We use simulations and dynamical systems tools to investigate the mechanisms of generation of phase-locked and localized oscillatory cluster patterns in a globally coupled Oregonator model where the activator receives global feedback from the inhibitor, mimicking experimental results observed in the photosensitive Belousov-Zhabotinsky reaction. A homogeneous two-cluster system (two clusters with equal cluster size) displays antiphase patterns. Heterogenous two-cluster systems (two clusters with different sizes) display both phase-locked and localized patterns depending on the parameter values. In a localized pattern the oscillation amplitude of the largest cluster is roughly an order of magnitude smaller than the oscillation amplitude of the smaller cluster, reflecting the effect of self-inhibition exerted by the global feedback term. The transition from phase-locked to localized cluster patterns occurs as the intensity of global feedback increases. Three qualitatively different basic mechanisms, described previously for a globally coupled FitzHugh-Nagumo model, are involved in the generation of the observed patterns. The swing-and-release mechanism is related to the canard phenomenon (canard explosion of limit cycles) in relaxation oscillators. The hold-and-release and hold-and-escape mechanisms are related to the release and escape mechanisms in synaptically connected neural models. The methods we use can be extended to the investigation of oscillatory chemical reactions with other types of non-local coupling.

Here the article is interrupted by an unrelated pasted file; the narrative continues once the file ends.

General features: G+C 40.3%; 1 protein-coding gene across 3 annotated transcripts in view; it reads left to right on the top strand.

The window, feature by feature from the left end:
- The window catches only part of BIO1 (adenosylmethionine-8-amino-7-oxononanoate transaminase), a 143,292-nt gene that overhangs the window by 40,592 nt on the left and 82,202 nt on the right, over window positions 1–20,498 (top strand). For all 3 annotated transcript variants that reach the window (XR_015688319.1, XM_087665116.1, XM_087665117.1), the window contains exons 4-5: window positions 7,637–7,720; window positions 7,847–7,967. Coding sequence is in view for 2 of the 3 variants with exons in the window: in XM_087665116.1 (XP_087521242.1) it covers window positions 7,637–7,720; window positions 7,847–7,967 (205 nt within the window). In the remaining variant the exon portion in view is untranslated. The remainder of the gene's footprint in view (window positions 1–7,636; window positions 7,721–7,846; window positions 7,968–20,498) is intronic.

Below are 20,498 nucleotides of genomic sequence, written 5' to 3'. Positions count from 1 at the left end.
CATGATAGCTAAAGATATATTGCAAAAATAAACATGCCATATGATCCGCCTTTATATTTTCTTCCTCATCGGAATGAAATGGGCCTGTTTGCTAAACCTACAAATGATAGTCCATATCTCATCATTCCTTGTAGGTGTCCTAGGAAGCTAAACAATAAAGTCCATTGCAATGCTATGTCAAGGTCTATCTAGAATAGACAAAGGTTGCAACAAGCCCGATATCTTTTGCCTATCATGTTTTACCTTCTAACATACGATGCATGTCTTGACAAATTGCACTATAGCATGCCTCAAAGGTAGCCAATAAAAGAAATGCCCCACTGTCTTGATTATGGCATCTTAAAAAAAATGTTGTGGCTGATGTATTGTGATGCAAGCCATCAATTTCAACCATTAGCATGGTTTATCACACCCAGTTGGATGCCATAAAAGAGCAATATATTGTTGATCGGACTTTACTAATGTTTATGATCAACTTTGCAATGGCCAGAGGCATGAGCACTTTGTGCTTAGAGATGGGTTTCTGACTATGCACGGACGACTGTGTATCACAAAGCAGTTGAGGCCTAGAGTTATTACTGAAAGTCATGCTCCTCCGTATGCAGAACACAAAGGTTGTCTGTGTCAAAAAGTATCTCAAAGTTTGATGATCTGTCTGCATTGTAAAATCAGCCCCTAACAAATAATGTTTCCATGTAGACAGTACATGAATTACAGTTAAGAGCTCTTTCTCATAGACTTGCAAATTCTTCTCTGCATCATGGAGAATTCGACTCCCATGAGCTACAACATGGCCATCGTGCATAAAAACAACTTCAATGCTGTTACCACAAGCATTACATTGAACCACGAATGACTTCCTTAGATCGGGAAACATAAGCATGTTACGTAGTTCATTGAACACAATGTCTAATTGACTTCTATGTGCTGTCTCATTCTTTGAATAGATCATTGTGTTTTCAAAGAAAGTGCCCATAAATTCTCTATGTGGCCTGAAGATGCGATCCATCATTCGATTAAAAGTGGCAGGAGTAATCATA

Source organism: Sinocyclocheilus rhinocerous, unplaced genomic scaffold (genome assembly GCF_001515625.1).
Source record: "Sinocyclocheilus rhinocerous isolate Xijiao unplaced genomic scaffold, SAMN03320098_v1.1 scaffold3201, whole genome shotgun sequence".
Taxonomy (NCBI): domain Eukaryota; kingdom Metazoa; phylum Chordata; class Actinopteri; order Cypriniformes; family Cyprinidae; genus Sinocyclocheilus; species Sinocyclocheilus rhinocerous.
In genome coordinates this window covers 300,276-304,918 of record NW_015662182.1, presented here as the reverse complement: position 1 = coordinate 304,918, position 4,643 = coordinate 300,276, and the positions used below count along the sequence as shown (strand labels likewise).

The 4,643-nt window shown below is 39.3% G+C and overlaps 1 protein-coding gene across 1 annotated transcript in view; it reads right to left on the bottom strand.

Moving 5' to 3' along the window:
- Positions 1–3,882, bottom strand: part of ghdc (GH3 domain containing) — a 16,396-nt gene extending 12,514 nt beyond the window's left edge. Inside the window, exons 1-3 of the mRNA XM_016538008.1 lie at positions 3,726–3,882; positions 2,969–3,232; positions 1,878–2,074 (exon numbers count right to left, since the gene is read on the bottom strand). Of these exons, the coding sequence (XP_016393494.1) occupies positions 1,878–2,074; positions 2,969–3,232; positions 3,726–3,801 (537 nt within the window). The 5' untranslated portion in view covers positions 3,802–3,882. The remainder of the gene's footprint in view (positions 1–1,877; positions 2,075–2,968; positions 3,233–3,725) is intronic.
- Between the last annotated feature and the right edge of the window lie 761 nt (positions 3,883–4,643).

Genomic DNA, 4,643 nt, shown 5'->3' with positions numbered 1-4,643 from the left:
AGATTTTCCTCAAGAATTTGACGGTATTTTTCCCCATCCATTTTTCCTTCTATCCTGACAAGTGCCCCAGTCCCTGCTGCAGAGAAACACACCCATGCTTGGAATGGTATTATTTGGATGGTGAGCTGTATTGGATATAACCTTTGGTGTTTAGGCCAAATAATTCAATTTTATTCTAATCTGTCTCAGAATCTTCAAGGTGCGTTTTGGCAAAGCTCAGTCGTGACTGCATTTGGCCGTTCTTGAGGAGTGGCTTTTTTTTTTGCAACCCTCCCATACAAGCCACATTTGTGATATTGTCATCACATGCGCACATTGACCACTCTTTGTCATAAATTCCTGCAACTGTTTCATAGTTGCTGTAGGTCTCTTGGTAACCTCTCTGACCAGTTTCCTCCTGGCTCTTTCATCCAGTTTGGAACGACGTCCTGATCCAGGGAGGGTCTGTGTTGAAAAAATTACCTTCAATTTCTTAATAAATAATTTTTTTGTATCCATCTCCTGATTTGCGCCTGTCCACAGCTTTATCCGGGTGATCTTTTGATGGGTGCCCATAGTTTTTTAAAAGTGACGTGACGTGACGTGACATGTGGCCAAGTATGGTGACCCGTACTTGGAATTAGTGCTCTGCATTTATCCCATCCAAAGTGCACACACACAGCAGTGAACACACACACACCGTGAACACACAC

All Science Journal Classification (ASJC) codes
- Physics and Astronomy(all)
- Physical and Theoretical Chemistry